Newborn Neurological Injury and Litigation: Medical-Legal Challenges to Causation
Newborn neurological injury due to trauma occurring in and around birth (peripartum) is often profoundly disabling. For affected infants and their families, these injuries can be life-altering, resulting in unfathomable burdens. For health care professionals providing peripartum care, these dreaded outcomes are immensely distressing.
Neurological injury in infants may result from idiopathic causes, antenatal causes, unpreventable causes and potentially avoidable causes. The objective in the medical-legal context is to distinguish between potentially avoidable causes and all other causes.
Compensation for these profoundly injured children will be available through litigation only when it can be proved, on a balance of probabilities, that neurological injury was due to a potentially avoidable cause. This requires the plaintiff to prove that some form of intervention was required, by the applicable standard of care, and that intervention would have avoided some or all of the harm. This issue of causation is generally the most complex and controversial medical-legal issue in birth trauma cases.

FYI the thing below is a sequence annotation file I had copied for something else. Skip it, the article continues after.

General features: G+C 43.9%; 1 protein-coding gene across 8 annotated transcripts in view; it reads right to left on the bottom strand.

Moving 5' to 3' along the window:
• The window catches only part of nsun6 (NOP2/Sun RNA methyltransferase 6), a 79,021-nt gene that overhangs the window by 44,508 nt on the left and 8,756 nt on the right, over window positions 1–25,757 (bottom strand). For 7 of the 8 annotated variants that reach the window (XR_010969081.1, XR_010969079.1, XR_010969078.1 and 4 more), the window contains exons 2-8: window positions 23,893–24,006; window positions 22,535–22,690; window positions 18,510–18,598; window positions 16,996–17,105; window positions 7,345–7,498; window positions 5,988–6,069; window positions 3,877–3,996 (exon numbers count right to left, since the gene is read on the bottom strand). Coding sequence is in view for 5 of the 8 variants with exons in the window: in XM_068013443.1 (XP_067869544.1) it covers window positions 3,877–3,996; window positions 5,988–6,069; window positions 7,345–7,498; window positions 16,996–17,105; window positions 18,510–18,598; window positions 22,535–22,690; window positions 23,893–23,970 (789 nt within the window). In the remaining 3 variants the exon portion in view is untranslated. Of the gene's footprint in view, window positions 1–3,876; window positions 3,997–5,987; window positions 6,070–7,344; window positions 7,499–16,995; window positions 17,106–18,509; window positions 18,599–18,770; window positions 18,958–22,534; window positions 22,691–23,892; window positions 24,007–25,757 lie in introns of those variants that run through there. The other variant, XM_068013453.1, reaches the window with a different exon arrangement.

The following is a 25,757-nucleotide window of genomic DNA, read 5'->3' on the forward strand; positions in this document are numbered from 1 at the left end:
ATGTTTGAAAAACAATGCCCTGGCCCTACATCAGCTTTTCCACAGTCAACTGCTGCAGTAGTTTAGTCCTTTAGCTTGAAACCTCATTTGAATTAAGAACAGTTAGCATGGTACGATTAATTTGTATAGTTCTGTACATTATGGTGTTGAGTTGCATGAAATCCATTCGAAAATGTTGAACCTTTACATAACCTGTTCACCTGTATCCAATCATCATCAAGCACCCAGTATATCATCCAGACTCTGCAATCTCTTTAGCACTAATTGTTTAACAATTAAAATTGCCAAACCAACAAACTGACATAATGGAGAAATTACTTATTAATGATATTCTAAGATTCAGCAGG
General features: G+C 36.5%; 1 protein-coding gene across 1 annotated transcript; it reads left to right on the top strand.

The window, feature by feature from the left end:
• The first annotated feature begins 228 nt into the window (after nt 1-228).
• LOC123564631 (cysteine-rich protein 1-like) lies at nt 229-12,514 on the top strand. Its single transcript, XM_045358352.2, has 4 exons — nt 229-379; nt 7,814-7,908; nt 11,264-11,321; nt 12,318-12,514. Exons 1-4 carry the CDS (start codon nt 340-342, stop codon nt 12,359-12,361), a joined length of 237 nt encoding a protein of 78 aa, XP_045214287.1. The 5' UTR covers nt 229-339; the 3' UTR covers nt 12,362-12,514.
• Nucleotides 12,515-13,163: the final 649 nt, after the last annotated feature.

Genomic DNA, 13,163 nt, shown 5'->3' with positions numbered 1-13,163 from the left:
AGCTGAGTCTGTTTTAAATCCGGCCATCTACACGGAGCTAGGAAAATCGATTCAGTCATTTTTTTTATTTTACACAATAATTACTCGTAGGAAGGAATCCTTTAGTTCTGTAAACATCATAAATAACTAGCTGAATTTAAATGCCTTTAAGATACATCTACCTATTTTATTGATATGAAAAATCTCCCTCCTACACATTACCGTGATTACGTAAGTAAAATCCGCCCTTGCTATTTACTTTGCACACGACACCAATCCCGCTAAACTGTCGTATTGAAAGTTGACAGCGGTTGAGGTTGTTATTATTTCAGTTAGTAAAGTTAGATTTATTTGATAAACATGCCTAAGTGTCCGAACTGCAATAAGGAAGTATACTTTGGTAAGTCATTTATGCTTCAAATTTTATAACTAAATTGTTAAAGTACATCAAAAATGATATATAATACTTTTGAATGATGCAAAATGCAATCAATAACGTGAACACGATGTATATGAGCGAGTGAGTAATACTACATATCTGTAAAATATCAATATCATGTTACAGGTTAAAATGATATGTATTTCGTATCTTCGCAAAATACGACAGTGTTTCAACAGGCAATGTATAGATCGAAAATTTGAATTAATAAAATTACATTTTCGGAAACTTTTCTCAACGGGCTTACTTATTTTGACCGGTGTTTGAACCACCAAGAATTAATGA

This paper will focus on the medical-legal issue of causation in the context of newborn neurological injury caused by peripartum events or conditions. To appreciate the potential for contribution of peripartum conditions to poor neurological outcomes it is necessary to consider the potential impact of all other causes of neonatal neurological injury, and, on a balance of probabilities, rule those out. All of the available medical data must be evaluated together to arrive at the most likely diagnosis. It will be argued that the key to this exercise is the proper use of the differential diagnosis. It will be also argued that, generally speaking, obstetrics plays a relatively minor role in the diagnostic process.
In exploring the difficult causation issues in birth trauma cases, this paper will consider the current state of some of the important medical literature affecting causation as well as the recent development of medical views affecting this vital issue. The issues will be examined primarily in the setting of peripartum asphyxia of the term fetus.